Increasing Concern Over Kurds - Iraq-Jordan Border
UN Refugee Agency ˜Increasingly Concerned” Over Kurds On Iraq-Jordan Border
The United Nations refugee agency today voiced growing concern over the desperate state of a group of 102 Iranian Kurds, including at least five pregnant women and a large number of children, who have been marooned for up to four weeks on the Iraqi-Jordanian border without access to official food, medical or material assistance.
The UN High Commissioner for Refugees (UNHCR) has so far not been allowed to bring aid from Jordan to the refugees on the Iraqi side of the border, who have not been permitted to enter Jordan or join another group of 660 mostly Iranian Kurds living in a camp in no-man's land between the two countries for the past year-and-a-half.
UNHCR “will continue to impress on both the Iraqi and the Jordanian authorities that this group should, at the very least, receive some food and material assistance, as well as medical attention, without further delay,” spokesman Ron Redmond told a news briefing in Geneva.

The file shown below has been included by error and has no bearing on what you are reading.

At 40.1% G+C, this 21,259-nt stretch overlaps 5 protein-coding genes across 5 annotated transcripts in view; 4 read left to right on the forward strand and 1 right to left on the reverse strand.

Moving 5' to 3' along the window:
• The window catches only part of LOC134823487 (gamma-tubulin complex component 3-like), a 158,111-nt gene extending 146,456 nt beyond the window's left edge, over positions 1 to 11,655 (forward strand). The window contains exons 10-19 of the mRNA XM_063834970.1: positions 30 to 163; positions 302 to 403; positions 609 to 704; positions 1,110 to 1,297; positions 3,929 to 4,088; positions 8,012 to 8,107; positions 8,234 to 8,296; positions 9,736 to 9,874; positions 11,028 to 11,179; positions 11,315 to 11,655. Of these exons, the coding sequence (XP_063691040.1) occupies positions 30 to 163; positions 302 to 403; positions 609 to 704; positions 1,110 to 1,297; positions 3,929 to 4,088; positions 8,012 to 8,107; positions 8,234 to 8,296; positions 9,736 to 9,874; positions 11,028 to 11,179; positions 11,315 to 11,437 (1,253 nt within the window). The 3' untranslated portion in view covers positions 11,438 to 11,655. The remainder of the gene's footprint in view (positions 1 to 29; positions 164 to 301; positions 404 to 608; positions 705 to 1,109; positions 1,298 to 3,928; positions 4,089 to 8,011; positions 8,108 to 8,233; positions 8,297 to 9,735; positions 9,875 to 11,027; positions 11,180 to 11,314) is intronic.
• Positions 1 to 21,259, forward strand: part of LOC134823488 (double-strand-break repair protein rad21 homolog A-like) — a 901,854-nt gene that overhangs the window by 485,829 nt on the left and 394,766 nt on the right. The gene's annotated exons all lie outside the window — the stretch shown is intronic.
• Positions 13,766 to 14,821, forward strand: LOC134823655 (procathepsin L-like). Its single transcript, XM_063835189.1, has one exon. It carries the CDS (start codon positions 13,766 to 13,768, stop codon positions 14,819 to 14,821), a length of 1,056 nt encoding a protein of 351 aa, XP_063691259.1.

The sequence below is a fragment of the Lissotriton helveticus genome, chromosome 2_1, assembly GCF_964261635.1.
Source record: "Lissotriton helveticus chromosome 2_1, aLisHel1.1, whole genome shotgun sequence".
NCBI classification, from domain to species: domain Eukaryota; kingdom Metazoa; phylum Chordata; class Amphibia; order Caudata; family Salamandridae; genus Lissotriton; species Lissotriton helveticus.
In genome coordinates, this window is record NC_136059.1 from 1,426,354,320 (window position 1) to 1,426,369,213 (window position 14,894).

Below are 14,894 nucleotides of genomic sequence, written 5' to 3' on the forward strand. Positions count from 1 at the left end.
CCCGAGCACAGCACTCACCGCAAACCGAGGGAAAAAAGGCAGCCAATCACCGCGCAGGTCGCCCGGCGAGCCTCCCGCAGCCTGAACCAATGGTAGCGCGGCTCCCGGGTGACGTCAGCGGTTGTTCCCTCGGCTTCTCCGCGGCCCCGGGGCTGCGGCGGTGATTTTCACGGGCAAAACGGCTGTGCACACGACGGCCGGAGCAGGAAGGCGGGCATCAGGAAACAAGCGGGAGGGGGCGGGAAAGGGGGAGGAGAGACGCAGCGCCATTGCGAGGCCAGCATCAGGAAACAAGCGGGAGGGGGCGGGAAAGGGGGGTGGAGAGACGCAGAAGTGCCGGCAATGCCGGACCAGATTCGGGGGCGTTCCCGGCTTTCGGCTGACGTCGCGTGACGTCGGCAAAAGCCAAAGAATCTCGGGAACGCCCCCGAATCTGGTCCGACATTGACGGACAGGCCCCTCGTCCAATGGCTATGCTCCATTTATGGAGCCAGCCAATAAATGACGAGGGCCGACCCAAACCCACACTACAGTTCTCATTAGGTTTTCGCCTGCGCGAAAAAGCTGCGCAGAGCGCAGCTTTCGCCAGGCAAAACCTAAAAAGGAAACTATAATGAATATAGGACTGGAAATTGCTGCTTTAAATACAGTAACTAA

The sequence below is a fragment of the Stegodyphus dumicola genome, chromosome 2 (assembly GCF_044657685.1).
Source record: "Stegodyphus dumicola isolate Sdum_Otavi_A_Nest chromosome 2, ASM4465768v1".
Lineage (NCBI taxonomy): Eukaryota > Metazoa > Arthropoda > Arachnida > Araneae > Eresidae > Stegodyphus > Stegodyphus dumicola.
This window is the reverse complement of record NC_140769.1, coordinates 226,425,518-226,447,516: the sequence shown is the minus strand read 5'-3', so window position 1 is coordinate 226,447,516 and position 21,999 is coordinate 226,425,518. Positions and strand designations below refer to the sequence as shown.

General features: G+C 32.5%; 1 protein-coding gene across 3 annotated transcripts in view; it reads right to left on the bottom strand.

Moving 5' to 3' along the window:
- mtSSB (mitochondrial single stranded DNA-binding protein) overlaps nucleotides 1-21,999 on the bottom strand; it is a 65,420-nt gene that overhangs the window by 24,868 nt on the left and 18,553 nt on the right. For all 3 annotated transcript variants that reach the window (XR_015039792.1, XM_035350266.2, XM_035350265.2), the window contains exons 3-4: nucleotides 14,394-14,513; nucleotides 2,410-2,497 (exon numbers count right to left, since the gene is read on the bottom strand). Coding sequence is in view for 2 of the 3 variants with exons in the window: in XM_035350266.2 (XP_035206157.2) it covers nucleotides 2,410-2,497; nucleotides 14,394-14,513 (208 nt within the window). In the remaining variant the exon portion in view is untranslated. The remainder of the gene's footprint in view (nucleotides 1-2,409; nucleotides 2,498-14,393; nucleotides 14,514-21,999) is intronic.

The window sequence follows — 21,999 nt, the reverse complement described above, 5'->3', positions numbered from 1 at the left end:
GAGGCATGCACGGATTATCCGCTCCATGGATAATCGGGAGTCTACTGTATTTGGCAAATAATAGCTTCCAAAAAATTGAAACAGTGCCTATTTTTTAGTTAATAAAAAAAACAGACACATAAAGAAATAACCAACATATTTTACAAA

The Kurds, from the 20-year old refugee camp at Al Tash in the violence-torn Fallujah region of Iraq, are believed to be surviving on the charity of passers-by, a situation that will clearly not be tenable for much longer given the recent very harsh weather with freezing temperatures and strong winds.
In addition to the women and children, there are believed to be some disabled and sick people among the group, but no medical team has been able to visit them so far.
UNHCR has been exploring with the Iraqi authorities the possibility of supplying them from the Iraqi side, not an easy option. A mission is being planned by health and migration officials to bring basic relief items from agency stocks in Baghdad.
The agency has
also discussed two options with the Jordanian authorities
admission or the transport of assistance across the border.